Given the richness of Munro’s descriptions and the immensity of his research in archival and obscure printed materials, one cannot help but hope that either he or someone else will employ his findings to venture somewhat farther into theory, historiographic controversy, or conceptual frameworks. To be sure, he does challenge some arguments directly, such as in his contention that Petersburg exported more finished products and imported more raw materials than is usually assumed. His narrative implicitly challenges both Hittle’s concept of the service city and Rozman’s emphasis on urban networks. Munro’s St. Petersburg was an economic center, fundamentally defined as much by the production and flow of goods and labor as by its governmental shadow. This is an important, and somewhat revisionary, profile, the implications of which deserve to be drawn out some more. Similarly, his argument that Petersburg’s growth was atypical for Russian towns, that in fact it took place at the expense of other towns, implicitly raises doubts about the model of urban networks, and offers support instead to Boris Mironov’s controversial view that urban Russia declined overall during the eighteenth century. If I have a quibble with the book it lies there. If I have a quibble with the press, which on the whole has done a fine job, it is in the paucity of illustrations. Life, labor, and physical spaces are palpable, and one would love to have seen them visually displayed. But, as I said, these are quibbles.
. The outpouring of new books during the past ten to fifteen years is simply enormous. A representative selection includes Pieter Holtrop and Henk Slechte, eds., Foreign Churches in St. Petersburg and Their Archives, 1730-1917 (Leiden: Brill, 2007); I. N. Bespiatykh, ed., Fenomen Peterburga [The St. Petersburg phenomenon] (St. Petersburg: Blits, 2000); Julie Bukler, Mapping St. Petersburg: Imperial Text and Cityscape (Princeton: Princeton University Press, 2005); A. G. Cross, ed., St. Petersburg, 1703-1825 (New York: Palgrave Macmillan, 2003); Grigorii Kaganov, Images of Space: St. Petersburg in the Visual and Verbal Arts (Stanford: Stanford University Press, 1997); Emily Johnson, How St. Petersburg Learned to Study Itself (University Park: Pennsylvania State University Press, 2006); O. R. Khromov, Progulki po Sankt Peterburgu [Strolls through St. Petersburg] (Moscow: Interbuk Bisnes, 2002); and D. D. Zelov, Ofitsial’nye svetskie prazdniki kak iavlenie russkoi kul’tury kontsa XVII-pervoi polovine XVIII veka [Official civic holidays as an expression of Russian culture from the end of the seventeenth through the first half of the eighteenth century] (Moscow: Editorial URSS, 2002).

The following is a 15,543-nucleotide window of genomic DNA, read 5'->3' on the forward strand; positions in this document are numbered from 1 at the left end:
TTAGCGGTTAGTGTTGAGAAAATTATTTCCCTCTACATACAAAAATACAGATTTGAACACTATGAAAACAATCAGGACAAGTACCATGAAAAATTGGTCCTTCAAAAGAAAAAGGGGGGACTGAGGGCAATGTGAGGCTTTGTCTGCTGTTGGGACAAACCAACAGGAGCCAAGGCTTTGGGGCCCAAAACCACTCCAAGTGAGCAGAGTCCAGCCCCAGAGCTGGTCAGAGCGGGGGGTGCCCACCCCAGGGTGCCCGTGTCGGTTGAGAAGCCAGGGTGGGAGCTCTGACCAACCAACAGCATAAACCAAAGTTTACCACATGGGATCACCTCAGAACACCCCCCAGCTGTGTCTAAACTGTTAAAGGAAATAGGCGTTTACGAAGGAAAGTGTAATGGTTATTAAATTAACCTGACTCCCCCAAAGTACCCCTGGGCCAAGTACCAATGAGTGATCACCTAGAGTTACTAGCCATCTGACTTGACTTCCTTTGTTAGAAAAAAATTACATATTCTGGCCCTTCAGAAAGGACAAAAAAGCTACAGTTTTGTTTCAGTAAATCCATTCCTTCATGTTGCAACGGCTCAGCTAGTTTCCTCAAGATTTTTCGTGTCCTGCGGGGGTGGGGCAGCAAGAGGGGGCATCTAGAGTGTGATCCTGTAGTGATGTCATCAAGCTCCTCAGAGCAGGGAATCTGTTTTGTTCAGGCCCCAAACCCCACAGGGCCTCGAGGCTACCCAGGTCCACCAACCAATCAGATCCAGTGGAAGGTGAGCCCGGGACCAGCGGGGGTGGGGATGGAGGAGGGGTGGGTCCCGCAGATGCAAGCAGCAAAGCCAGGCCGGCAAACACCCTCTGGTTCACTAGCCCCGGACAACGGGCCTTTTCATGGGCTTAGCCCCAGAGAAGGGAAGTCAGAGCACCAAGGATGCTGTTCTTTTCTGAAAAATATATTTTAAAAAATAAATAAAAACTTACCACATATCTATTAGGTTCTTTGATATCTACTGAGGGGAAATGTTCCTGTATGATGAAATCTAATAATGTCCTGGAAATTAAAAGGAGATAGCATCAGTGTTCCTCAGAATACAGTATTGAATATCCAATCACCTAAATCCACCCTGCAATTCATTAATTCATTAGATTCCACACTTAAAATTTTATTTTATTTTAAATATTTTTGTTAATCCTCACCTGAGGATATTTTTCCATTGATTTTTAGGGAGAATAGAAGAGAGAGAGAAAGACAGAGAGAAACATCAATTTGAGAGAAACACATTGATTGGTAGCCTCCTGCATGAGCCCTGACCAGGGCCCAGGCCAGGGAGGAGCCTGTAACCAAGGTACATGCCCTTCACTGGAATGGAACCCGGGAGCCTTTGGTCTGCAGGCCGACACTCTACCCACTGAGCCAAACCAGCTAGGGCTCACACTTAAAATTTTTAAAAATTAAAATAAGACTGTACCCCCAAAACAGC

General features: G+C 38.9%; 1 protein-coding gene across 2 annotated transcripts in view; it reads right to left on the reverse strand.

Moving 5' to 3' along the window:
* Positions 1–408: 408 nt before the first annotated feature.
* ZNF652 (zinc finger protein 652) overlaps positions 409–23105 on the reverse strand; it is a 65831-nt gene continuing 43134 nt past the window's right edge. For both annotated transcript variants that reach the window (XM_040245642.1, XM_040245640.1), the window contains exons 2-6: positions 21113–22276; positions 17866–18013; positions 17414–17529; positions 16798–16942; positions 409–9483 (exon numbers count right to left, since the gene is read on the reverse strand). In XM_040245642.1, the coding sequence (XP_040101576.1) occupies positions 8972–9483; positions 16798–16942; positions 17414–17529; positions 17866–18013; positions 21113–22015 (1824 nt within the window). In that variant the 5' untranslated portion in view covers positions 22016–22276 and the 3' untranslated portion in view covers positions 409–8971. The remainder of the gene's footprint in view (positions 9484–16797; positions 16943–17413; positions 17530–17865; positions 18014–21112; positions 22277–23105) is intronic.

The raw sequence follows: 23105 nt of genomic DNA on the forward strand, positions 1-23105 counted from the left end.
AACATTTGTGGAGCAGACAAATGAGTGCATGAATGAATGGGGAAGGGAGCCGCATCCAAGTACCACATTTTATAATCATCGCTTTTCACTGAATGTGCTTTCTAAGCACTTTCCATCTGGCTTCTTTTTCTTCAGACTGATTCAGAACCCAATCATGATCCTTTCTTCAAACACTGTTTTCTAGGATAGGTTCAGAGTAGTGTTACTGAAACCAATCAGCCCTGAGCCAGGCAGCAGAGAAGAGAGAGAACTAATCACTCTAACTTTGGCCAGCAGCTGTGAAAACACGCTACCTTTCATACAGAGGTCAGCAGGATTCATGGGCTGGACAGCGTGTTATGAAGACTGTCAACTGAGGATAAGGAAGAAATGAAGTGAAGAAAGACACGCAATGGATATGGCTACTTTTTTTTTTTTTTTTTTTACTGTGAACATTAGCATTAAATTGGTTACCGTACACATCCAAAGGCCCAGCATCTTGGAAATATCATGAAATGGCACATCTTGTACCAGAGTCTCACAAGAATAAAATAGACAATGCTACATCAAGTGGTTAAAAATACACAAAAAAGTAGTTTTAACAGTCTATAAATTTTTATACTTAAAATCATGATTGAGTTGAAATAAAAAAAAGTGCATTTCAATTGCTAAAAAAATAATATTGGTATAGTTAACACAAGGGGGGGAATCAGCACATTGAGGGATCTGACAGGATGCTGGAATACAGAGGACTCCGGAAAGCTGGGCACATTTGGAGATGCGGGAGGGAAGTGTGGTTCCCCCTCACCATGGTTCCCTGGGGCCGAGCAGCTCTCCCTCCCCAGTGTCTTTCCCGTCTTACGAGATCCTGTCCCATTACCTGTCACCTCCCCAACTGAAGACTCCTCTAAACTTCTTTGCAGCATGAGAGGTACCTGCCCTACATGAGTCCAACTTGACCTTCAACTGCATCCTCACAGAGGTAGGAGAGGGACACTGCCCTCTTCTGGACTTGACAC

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Gary Marker. Review of Munro, George E., The Most Intentional City: St. Petersburg in the Reign of Catherine the Great.